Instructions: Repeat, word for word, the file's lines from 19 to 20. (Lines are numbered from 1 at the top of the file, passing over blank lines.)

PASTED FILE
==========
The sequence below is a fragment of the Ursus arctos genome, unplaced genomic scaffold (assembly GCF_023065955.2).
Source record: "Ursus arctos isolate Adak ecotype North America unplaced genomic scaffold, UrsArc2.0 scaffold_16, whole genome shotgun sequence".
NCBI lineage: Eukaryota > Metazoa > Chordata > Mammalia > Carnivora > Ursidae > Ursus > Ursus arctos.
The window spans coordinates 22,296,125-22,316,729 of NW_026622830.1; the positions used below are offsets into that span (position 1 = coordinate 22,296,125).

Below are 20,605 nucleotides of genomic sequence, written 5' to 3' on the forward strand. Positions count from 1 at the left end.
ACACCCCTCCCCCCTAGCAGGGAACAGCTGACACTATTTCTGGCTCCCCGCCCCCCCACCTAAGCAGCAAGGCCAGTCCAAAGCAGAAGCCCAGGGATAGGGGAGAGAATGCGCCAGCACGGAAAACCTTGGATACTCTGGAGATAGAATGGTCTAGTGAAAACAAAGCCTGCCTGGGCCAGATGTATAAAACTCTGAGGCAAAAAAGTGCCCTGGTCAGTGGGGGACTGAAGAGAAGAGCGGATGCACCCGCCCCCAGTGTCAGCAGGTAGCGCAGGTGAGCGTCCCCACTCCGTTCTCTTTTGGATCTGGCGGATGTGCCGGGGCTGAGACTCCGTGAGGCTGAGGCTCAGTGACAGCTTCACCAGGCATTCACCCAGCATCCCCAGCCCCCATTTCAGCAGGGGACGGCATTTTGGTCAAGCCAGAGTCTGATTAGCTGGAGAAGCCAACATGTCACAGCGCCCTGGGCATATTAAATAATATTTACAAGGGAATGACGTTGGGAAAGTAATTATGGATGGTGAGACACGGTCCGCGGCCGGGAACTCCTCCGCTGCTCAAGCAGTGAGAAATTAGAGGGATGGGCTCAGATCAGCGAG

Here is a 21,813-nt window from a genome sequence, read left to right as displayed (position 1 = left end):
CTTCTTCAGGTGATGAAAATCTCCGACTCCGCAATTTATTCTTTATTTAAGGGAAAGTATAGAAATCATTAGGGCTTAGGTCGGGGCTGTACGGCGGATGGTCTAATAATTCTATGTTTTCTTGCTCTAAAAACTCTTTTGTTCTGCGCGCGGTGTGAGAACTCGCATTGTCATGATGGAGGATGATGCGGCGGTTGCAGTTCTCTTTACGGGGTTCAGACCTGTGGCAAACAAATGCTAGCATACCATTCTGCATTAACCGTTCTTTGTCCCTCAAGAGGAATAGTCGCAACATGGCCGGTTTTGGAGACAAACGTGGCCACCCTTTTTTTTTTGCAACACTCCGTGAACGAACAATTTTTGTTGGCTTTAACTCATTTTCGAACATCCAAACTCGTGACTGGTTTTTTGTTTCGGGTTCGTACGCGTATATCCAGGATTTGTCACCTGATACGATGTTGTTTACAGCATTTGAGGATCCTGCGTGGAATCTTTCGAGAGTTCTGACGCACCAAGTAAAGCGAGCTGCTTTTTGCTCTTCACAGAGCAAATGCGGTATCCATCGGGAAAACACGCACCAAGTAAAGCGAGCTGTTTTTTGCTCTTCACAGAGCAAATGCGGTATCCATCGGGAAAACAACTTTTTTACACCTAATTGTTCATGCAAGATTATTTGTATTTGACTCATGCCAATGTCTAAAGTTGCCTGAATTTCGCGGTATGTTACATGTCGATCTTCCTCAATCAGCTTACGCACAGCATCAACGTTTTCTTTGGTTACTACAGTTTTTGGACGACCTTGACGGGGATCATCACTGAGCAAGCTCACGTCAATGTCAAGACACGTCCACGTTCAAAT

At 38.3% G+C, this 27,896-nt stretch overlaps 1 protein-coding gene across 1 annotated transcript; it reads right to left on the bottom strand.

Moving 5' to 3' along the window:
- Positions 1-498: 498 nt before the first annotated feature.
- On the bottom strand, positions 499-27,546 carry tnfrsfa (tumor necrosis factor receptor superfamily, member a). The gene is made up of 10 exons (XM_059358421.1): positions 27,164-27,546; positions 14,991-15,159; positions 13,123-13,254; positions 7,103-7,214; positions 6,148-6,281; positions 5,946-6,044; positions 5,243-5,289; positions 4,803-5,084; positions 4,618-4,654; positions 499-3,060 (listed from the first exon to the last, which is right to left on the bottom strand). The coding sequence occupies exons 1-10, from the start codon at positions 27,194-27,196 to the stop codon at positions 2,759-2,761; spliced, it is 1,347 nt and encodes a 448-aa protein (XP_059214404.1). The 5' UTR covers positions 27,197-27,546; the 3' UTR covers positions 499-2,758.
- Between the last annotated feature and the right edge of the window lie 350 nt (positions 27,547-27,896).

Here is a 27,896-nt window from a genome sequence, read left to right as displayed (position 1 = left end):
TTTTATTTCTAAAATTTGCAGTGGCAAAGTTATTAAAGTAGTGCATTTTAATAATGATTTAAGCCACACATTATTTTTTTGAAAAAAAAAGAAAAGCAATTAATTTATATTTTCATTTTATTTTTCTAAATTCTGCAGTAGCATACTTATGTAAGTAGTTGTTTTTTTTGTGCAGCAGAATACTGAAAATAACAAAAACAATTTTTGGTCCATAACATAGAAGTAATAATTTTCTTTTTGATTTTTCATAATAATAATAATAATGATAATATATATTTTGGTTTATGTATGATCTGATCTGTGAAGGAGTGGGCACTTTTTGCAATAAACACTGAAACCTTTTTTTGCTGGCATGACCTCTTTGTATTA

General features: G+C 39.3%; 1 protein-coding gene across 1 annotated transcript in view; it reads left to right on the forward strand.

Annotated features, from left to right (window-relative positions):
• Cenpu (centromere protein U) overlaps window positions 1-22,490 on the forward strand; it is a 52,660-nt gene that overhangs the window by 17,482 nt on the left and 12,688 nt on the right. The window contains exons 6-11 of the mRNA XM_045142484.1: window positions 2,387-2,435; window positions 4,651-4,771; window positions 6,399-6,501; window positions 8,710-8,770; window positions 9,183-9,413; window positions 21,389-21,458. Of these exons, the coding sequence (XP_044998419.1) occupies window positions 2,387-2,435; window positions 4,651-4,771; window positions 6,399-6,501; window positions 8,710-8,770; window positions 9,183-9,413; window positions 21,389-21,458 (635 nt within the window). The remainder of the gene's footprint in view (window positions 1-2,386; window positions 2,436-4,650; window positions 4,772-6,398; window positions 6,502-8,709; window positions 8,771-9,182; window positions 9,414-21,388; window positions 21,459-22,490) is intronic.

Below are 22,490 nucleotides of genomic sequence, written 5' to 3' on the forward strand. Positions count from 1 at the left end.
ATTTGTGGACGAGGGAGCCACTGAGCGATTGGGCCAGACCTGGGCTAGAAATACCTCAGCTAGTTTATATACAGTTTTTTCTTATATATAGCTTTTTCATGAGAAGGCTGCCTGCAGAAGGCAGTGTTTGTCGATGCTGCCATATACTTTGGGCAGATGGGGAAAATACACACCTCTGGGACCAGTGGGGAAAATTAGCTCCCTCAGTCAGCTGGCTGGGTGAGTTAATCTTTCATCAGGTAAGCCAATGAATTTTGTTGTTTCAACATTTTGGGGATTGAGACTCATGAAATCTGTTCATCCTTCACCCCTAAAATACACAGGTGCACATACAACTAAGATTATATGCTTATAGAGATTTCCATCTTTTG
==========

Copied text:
Below are 22,490 nucleotides of genomic sequence, written 5' to 3' on the forward strand. Positions count from 1 at the left end.
ATTTGTGGACGAGGGAGCCACTGAGCGATTGGGCCAGACCTGGGCTAGAAATACCTCAGCTAGTTTATATACAGTTTTTTCTTATATATAGCTTTTTCATGAGAAGGCTGCCTGCAGAAGGCAGTGTTTGTCGATGCTGCCATATACTTTGGGCAGATGGGGAAAATACACACCTCTGGGACCAGTGGGGAAAATTAGCTCCCTCAGTCAGCTGGCTGGGTGAGTTAATCTTTCATCAGGTAAGCCAATGAATTTTGTTGTTTCAACATTTTGGGGATTGAGACTCATGAAATCTGTTCATCCTTCACCCCTAAAATACACAGGTGCACATACAACTAAGATTATATGCTTATAGAGATTTCCATCTTTTG